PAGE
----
In the interests of being a good team member and supporting the aims of our agency, there will inevitably be times when we are asked to lay aside our own sense of what we have been called to in the past to take on something new.  Maybe it involves a change of ministry, or a different town (or even country).  As our own circumstances change, this might actually be a new calling which supersedes the original one.  Who are we consulting and praying with to make sure that the decisions we need to make are a team effort? 

Wandering away from our sense of calling puts us into a dangerous place.  We have no conviction to hold us in place when the going gets tough, we may well find ourselves doing things that God doesn’t want us doing, and operating for a significant amount of time outside our sense of calling can sap our energy and do long-term damage to our resilience and well-being.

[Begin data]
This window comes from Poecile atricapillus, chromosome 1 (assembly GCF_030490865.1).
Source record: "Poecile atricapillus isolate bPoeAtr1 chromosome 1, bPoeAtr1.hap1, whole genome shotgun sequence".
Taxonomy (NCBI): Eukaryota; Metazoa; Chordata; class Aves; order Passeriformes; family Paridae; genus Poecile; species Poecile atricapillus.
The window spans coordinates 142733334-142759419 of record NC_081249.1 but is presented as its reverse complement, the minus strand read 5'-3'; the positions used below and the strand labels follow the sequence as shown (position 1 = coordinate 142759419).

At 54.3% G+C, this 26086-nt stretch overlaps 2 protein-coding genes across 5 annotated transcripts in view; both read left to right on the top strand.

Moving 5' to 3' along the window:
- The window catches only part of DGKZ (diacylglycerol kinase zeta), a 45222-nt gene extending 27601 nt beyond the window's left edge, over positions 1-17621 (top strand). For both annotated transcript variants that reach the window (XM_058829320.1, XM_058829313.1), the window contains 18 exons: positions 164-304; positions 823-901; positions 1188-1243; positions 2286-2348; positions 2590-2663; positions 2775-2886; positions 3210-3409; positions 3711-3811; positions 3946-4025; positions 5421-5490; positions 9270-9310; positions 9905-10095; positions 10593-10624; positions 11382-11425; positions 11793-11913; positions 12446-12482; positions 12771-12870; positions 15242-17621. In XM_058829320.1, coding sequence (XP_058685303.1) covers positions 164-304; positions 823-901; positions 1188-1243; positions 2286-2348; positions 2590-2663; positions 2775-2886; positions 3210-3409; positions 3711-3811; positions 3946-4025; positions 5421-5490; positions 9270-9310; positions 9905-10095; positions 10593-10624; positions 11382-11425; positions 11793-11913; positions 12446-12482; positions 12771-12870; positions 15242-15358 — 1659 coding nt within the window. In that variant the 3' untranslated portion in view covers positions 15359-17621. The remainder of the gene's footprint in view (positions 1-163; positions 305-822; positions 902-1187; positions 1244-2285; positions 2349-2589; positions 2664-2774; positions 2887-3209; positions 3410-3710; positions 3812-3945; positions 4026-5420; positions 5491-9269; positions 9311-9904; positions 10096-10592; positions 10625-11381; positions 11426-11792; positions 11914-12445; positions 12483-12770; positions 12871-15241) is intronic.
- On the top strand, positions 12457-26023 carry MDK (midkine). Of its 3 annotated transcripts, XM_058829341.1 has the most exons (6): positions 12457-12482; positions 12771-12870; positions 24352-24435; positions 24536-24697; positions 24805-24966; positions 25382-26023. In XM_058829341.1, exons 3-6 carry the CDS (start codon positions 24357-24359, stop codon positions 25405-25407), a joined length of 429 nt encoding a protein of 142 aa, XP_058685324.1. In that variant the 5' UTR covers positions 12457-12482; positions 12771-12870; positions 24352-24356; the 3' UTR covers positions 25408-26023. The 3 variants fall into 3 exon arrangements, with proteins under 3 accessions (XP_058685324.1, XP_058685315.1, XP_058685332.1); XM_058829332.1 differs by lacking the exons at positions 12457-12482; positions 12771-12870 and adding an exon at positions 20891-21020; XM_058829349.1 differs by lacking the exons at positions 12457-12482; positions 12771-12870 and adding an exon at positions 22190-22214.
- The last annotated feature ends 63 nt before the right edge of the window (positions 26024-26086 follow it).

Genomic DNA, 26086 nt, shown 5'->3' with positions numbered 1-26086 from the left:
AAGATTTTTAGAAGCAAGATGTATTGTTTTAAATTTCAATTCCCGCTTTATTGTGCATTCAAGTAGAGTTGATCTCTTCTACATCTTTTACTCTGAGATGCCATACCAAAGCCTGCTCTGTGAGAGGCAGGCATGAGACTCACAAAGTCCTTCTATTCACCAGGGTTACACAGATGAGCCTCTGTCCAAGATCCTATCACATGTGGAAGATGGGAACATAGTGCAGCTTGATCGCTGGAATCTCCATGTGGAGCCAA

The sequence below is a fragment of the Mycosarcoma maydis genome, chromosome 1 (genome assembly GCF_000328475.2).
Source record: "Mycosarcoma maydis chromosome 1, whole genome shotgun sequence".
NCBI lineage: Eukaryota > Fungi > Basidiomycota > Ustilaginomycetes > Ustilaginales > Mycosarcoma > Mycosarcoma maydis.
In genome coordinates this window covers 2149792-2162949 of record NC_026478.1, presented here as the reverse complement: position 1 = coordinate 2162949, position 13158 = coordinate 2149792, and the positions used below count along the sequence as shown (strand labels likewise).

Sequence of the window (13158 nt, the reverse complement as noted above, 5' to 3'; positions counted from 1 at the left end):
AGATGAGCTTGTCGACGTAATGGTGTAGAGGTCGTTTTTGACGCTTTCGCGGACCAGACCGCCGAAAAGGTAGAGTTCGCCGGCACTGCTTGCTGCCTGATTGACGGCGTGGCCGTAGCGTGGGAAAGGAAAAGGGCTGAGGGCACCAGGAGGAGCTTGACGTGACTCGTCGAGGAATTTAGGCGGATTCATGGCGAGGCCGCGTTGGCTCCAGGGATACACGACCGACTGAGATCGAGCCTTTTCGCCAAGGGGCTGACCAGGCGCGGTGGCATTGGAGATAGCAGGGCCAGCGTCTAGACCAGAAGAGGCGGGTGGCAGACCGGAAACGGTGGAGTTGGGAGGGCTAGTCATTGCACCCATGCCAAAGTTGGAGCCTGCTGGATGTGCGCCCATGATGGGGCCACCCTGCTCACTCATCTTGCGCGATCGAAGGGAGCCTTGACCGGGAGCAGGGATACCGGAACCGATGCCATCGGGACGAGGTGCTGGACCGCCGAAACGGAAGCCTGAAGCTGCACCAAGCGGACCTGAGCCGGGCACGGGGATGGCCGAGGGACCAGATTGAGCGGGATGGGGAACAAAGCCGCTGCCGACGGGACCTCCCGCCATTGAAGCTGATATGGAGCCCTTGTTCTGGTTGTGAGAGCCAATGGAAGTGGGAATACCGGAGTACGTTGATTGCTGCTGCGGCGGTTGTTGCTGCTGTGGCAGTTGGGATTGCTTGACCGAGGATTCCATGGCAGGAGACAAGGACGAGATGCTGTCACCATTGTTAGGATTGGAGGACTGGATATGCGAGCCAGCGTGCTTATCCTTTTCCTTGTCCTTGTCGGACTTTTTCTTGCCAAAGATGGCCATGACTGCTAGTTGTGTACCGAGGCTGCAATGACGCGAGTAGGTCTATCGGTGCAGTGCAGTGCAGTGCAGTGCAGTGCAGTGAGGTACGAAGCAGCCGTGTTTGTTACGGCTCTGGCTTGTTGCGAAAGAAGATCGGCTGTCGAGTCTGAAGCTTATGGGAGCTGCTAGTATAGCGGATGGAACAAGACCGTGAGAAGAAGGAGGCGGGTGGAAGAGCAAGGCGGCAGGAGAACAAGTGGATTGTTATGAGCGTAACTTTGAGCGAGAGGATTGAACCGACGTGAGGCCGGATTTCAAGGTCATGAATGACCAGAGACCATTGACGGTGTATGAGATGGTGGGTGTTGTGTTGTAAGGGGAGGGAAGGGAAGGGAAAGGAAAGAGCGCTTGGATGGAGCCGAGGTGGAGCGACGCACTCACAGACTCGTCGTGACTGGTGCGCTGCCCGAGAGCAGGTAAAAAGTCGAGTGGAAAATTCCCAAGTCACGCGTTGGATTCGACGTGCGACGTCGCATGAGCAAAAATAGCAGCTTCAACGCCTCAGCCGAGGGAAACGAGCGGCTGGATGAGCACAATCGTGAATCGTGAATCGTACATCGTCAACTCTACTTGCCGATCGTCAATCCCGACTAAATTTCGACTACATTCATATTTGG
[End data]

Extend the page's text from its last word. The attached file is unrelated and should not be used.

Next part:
So I encourage all of us to set aside some time at the beginning of what will inevitably be a busy and challenging year to reflect on our sense of calling and ensure that we are convinced we are the right people in the right place doing the right thing.

And if you can’t say that with conviction, do something about it!

What is a ‘calling’?

He Qi: The Burning Bush

One thing that all sending agencies agree on is that before serving God overseas long-term, there must be a sense of calling.  We may make exceptions for short-term trips as they are sometimes seen as exploratory, rather like putting a toe in the bathwater to see if it’s too hot, but before making a long term commitment, there has to be some sort of calling.

But what exactly is a calling, and how do we know when we have it?